Andy Summers Discusses His New Album, ‘Triboluminescence’
Andy Summers rose to fame in the late Seventies and early Eighties as the guitarist of the legendary, multi-million-selling rock band the Police.
Summers’ innovative guitar sound was a key element of the band’s strength and popularity, creating a new paradigm for guitarists that is still widely imitated today.
Summers’ new solo album, Triboluminescence (released today, March 24), is the natural followup to his last album, 2015’s highly acclaimed Metal Dog, which spotlighted the guitarist’s thrilling voyages into new sonic territory. New tracks, including “If Anything,” “Elephant Bird” and “Haunted Dolls,” are clearly the result of a lifetime’s worth of musical digestion and progress—not to mention a search for a distinct new voice.
I recently spoke with Summers about Triboluminescence and more in this new interview.
Triboluminescence feels like a natural followup to your last album, Metal Dog. What was the inspiration behind these projects?
Metal Dog followed Circa Zero, which ultimately didn’t go where I wanted. When that band ended, I started work on music for a dance project that also didn’t come to full realization.
Afterwards, I found myself with all of these pieces of music, which I remodeled into what became Metal Dog. It really got me going in the studio again, and when Metal Dog came out, it went down really well. It got me up and running, and Triboluminescence is the followup to what I had established, which was something different than I had done before.
What was the writing process like?
For this kind of music, there weren’t any fully fleshed-out compositions. One of the guiding principles was to look for very fresh sonic qualities and sounds that came together in various ways. That was the starting point. I then took those ideas into my studio, which is like a giant paint box, and fiddled around with all sorts of guitars and effects. The usual process was to record 16 or 32 or 48 bars of it and then see if it gets me into the next move where I can develop it further. That’s where composition comes into play. You can establish a signature, but then you have to make a whole piece out of it.
What else can you tell me about the recording process?
This was a very free project for me in the sense that I was alone in the studio with only my engineer. I’ve found that at this point in life it’s something that I really enjoy and is very akin to being a painter. It’s just me and all of the colors, and I let my imagination go. I’m always looking to create something that’s intriguing sonically, along with some technical flash.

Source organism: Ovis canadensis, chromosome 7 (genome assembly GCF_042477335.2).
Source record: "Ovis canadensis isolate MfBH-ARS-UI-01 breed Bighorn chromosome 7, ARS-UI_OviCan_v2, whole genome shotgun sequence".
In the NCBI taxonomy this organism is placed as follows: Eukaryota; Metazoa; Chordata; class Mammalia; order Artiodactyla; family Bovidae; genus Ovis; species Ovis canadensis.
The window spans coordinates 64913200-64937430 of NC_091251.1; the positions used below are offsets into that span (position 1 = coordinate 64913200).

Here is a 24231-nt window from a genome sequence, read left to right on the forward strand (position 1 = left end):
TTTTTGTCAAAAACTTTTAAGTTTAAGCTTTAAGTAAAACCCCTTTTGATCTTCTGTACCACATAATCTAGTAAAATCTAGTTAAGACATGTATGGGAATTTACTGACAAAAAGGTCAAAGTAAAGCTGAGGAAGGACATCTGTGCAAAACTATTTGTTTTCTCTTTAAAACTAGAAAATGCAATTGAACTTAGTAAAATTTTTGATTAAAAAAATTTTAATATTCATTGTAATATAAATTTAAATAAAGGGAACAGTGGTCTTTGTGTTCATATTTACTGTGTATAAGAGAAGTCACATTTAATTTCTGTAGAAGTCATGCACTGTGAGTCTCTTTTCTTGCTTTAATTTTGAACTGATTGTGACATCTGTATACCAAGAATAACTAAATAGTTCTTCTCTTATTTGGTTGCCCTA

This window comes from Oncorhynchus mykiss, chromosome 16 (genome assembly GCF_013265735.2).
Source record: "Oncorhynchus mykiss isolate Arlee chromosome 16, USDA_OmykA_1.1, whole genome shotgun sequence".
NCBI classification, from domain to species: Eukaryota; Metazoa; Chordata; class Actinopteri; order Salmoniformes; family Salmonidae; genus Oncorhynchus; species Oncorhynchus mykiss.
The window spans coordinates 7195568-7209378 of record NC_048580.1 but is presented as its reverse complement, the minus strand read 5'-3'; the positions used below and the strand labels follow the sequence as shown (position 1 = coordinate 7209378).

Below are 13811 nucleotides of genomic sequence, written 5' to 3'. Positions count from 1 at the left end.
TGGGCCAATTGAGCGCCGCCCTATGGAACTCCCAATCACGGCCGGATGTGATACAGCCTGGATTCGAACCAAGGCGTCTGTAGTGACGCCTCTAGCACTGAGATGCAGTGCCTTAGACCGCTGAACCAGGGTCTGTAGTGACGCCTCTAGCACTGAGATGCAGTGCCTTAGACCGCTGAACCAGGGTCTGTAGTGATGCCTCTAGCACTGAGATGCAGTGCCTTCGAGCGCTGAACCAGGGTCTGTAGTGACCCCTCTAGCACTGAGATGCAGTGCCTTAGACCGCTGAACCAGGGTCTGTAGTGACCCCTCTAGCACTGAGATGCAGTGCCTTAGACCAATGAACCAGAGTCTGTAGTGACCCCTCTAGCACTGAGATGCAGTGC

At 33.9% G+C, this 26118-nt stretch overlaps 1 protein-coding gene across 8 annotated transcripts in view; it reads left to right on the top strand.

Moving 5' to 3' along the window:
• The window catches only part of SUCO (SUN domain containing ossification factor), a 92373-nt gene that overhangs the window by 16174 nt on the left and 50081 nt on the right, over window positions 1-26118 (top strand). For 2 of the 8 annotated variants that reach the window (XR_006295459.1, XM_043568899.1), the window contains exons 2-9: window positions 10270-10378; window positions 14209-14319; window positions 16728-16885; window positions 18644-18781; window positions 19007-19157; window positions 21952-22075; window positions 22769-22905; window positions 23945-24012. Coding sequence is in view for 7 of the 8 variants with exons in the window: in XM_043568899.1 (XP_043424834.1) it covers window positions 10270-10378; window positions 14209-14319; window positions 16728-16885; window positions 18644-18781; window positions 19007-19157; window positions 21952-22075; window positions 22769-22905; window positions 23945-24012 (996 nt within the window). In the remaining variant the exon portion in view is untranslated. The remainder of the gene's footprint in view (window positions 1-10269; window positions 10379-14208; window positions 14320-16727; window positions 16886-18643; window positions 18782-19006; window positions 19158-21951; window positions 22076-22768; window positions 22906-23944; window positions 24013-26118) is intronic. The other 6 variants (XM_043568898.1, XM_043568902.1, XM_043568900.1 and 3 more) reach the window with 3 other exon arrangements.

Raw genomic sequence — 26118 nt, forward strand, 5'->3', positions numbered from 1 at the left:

Let’s discuss a few tracks from Triboluminescence, starting with “If Anything.”
I always like to start with a rock track to get the listener’s attention. It’s almost like an overture to the rest of the record. It’s a sonorous, majestic piece with a soaring liquid guitar that’s akin to a soprano opera singer doing an aria with an orchestra. It’s very soulful and searching, and that was the idea.
What about “Elephant Bird”?
I have this thing about making beautiful, harmonic loops, and I make them in many different ways with guitar and percussive instruments. I had the loop first and then played drums on it. The whole melody is played using the natural harmonics on the guitar rather than the standard fretting of notes. It was a very positive sounding and it came out differently than I had expected. I found it very pleasing.
Do you have plans to do any live dates to support the album?
I’ve played every possible toilet and stadium there is, but this would be difficult to do live. Although I must say someone approached me recently and assured me that we could do the record with drums and loops. It’s tempting and worth the thought, but I haven’t made any plans.
Are there any other projects you’re working on?
I’ve signed up to do another photography book, and if all goes well it should be released in October of this year. It’s unified by theme and is an abstraction in China. It’s very much like the flow of music to get a sequence of photographs that fall somewhere between realism and abstraction.
Of all the highlights of your career are there any that stand out to you as most memorable?
Obviously, my time with the Police is a hard thing to beat. I can’t say just one, but the reunion tour was one of the most spectacular things. When you can go to France with 82,000 people there for two nights is a row, you kind of feel like you’re king of the world [laughs]. But then playing in Madison Square Garden, which is a quarter of the size, is just as special because there’s such a great vibe there. All of these things were particularly wonderful.
I was also very proud of the Circa Zero record. We just had bad luck with the record label.
Is there a message you’d like people to take away from Triboluminescence?
It’s a piece that all works together. I labored to make it a whole piece where all of the tracks make sense together. It’s nudged on nicely from Metal Dog.
James Wood is a writer, musician and self-proclaimed metalhead who maintains his own website, GoJimmyGo.net. His articles and interviews are written on a variety of topics with passion and humor. You can follow him on Twitter @JimEWood.